Computer Science Teacher
Computer Science Teacher - Thoughts and Information from Alfred Thompson

June, 2009

  • Computer Science Teacher - Thoughts and Information from Alfred Thompson

    Bing, Explicit Content and Safe Searching For Schools

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    One of the scary things about the Internet for schools and for parents is that explicit content is very easy to find – even by accident. Most web browsers have “safe search” settings but young people are savvy and it is not unheard of for them to change their settings. Content that comes indirectly, such as via a search engine, can occasionally sneak by filters which increases the problem. The new search engine decision engine from Microsoft called Bing has taken steps to help with this problem.

    The Bing blog has some information about this in a post called Safe Search Update. The key paragraphs are below:

    First, potentially explicit images and video content will now be coming from a separate single domain, explicit.bing.net. This is invisible to the end customer, but allows for filtering of that content by domain which makes it much easier for customers at all levels to block this content regardless of what the SafeSearch settings might be. This makes it much easier for filtering software to block unwanted content if SafeSearch has been turned off.

    In addition, we will begin returning source url information in the query string for images and video content so that companies who already use this method of filtering will be able to catch explicit content on Bing along with everything else they are already blocking for their customers. An example of such a query string is:

    http://ts2.explicit.bing.net/images/thumbnail.aspx?q=974382499649&id=12ae77a7fed979b0502840bedacd2552&url=http%3a%2f%2fwww.explicitsite.com%2fexplicit-picturegoeshere.jpg

    So if your school (or home or company) filters out explicit.bing.net then no matter what setting the web browser has you will not see explicit content in Bing results. This should be a big help to a lot of schools. It was done in direct response to feedback from companies, schools, and others concerned with making sure explicit content can be filtered out when that action is appropriate.

  • Computer Science Teacher - Thoughts and Information from Alfred Thompson

    Visual Studio Learning Pack 2.0

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    One of the things I really like to see is when software is released in different languages. Now I only read English but I realize that lots of people in lots of places use other languages. The Visual Studio Learning Pack 2.0 is now available in Spanish, Russian and Chinese (Simplified). I understand that this release also has more/better support for Visual Basic and that is a language I care about too. :-)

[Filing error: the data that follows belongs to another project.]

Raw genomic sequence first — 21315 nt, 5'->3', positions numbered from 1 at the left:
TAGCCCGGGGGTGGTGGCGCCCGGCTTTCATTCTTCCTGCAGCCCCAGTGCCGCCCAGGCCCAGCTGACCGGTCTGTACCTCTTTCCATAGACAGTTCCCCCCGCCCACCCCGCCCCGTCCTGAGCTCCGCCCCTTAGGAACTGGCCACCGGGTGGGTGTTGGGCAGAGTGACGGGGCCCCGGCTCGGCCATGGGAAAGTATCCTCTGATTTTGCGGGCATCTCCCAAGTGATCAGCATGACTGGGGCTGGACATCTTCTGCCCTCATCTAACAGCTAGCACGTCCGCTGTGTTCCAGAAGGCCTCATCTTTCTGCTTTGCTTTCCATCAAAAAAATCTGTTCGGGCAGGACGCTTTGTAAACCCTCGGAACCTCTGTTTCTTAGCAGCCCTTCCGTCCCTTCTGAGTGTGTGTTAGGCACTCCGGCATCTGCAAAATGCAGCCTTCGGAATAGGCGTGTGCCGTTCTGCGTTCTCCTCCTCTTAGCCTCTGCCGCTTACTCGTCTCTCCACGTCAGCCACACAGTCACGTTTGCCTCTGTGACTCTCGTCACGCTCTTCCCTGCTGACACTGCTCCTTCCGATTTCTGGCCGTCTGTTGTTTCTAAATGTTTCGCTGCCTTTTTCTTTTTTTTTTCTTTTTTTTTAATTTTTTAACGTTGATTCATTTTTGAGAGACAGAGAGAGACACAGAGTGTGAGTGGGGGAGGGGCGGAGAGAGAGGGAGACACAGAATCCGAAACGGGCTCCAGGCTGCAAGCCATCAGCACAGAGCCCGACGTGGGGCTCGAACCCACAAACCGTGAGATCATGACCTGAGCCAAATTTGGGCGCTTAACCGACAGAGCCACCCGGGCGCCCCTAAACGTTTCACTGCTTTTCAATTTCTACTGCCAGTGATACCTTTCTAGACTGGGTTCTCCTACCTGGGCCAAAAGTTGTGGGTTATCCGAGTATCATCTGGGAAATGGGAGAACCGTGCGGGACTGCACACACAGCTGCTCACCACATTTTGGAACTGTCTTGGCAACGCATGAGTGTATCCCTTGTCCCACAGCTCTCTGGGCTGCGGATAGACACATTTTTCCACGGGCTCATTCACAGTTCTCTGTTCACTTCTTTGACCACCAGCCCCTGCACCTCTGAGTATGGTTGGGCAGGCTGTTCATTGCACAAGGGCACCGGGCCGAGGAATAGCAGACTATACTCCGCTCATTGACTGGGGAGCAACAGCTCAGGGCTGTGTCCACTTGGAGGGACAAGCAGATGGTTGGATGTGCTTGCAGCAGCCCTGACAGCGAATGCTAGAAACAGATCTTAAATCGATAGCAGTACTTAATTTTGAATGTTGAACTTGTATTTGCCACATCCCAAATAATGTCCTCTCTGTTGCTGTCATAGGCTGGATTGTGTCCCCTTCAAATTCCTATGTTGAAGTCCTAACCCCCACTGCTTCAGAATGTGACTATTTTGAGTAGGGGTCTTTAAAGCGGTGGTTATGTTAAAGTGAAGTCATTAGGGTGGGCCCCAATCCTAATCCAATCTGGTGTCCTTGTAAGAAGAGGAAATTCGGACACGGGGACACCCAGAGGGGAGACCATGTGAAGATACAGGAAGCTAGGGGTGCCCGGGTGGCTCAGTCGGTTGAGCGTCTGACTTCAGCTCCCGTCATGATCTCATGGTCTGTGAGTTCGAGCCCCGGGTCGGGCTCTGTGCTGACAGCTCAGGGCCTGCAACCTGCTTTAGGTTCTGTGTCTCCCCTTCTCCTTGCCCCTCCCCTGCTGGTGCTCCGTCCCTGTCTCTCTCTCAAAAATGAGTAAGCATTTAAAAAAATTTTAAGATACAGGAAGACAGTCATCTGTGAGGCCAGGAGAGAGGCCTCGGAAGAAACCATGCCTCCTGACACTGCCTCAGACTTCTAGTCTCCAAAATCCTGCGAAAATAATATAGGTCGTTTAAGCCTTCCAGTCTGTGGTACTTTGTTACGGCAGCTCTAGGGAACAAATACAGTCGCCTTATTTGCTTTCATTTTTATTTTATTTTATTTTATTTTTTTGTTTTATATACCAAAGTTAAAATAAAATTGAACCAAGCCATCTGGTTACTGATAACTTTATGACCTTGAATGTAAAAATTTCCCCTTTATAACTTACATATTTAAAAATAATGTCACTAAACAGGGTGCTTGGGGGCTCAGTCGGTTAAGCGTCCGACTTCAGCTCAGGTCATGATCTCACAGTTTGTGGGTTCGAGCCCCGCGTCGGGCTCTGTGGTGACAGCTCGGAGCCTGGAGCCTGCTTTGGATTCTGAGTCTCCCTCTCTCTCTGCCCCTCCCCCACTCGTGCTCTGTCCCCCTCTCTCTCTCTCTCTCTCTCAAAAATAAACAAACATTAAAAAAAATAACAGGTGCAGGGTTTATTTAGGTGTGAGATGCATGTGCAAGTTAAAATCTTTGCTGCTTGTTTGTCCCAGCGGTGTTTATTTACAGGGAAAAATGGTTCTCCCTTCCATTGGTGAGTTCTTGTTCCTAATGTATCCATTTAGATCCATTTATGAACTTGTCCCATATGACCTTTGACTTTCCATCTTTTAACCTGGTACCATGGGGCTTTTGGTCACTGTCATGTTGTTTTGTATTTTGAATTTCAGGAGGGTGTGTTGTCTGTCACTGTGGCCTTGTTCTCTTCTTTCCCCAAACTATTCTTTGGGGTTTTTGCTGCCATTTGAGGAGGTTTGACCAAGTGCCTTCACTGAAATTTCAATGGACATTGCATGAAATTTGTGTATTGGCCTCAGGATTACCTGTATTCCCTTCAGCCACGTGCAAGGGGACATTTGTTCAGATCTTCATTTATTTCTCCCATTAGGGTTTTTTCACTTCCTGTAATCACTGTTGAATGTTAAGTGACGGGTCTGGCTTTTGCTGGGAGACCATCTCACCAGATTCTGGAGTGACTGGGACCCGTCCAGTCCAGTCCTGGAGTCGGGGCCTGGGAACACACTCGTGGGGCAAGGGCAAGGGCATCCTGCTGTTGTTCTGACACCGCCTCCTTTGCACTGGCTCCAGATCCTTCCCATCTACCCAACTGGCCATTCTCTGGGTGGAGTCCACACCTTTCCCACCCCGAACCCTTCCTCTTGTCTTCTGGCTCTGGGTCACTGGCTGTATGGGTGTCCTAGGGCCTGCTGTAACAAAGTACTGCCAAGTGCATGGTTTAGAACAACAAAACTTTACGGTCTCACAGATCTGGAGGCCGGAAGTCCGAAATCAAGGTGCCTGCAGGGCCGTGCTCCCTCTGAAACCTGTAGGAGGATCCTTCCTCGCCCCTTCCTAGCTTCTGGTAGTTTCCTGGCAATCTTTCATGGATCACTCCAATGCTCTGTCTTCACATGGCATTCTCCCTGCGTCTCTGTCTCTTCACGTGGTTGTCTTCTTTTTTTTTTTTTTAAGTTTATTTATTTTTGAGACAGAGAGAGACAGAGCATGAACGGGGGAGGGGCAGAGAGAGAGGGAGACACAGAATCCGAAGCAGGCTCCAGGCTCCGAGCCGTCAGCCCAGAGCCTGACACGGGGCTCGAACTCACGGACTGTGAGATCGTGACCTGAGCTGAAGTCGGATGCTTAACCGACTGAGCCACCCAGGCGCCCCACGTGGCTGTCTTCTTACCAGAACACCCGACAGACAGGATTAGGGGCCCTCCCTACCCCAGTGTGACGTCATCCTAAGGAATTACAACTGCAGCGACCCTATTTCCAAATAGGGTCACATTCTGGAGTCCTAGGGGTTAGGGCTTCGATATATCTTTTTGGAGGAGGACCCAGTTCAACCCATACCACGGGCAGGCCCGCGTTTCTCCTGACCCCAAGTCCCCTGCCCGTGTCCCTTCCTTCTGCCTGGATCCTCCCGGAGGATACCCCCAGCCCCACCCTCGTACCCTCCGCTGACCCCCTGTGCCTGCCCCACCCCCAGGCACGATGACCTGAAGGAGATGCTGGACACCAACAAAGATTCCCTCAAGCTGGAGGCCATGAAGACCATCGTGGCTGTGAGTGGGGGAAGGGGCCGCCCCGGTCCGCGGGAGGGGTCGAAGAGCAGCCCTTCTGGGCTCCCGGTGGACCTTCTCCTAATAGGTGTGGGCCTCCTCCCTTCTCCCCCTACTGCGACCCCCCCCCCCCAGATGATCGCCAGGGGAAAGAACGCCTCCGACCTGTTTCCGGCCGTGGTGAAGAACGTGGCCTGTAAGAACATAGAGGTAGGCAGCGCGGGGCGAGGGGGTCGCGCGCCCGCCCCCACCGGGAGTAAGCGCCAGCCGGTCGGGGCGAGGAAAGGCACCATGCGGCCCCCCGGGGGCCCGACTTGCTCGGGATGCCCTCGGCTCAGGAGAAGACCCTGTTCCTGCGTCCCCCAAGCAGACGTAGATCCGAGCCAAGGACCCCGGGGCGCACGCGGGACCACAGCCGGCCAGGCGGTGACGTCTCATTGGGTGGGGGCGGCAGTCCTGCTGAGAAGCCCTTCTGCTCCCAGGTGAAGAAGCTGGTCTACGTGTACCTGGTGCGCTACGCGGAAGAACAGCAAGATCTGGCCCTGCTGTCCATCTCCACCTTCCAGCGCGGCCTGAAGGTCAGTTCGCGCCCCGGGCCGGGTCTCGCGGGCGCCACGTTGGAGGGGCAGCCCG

From the download page:

    The Visual Studio Learning Pack 2.0 is a software package created by Microsoft to help students learn about computer programming. It consists of the following five components:

    • Sort Designer Control is a supplementary teaching tool developed to help students learn the basic concepts, algorithms, and implementations of popular computer sorting algorithms. It supports bubble and insertion sorting. The control generates initial values automatically and demonstrates intermediate states in the sorting process. It also generates sorting source code for both Visual Basic and C#.
    • Search Designer Control is a teaching tool developed to help students learn the basic concepts, algorithms, and implementations of popular data search algorithms. It supports binary and sequential searches. The control generates initial values automatically and demonstrates intermediate states in the searching process. It also generates source code for both Visual Basic and C#.
      Using the Visual Sort Designer and Visual Search Designer Controls teachers can easily develop a sample program to demonstrate the fundamentals of sorting and searching. They can also customize the control's appearance by simply dragging the control onto a form and setting its properties. These visual demonstrations help in teaching programming concepts and increase students' interest in learning.
    • Visual Declarative Designer is an intuitive variable declaration tool designed for novice programmers. During the coding process the student can declare variables of various types and generate the corresponding source code. Visual Variable Declarative Designer provides a visual approach to variable declaration. Teachers in the Information Technology (IT) field can use this designer to teach students the basic concepts of variable declaration and naming, variable types, access modifiers, and initial values.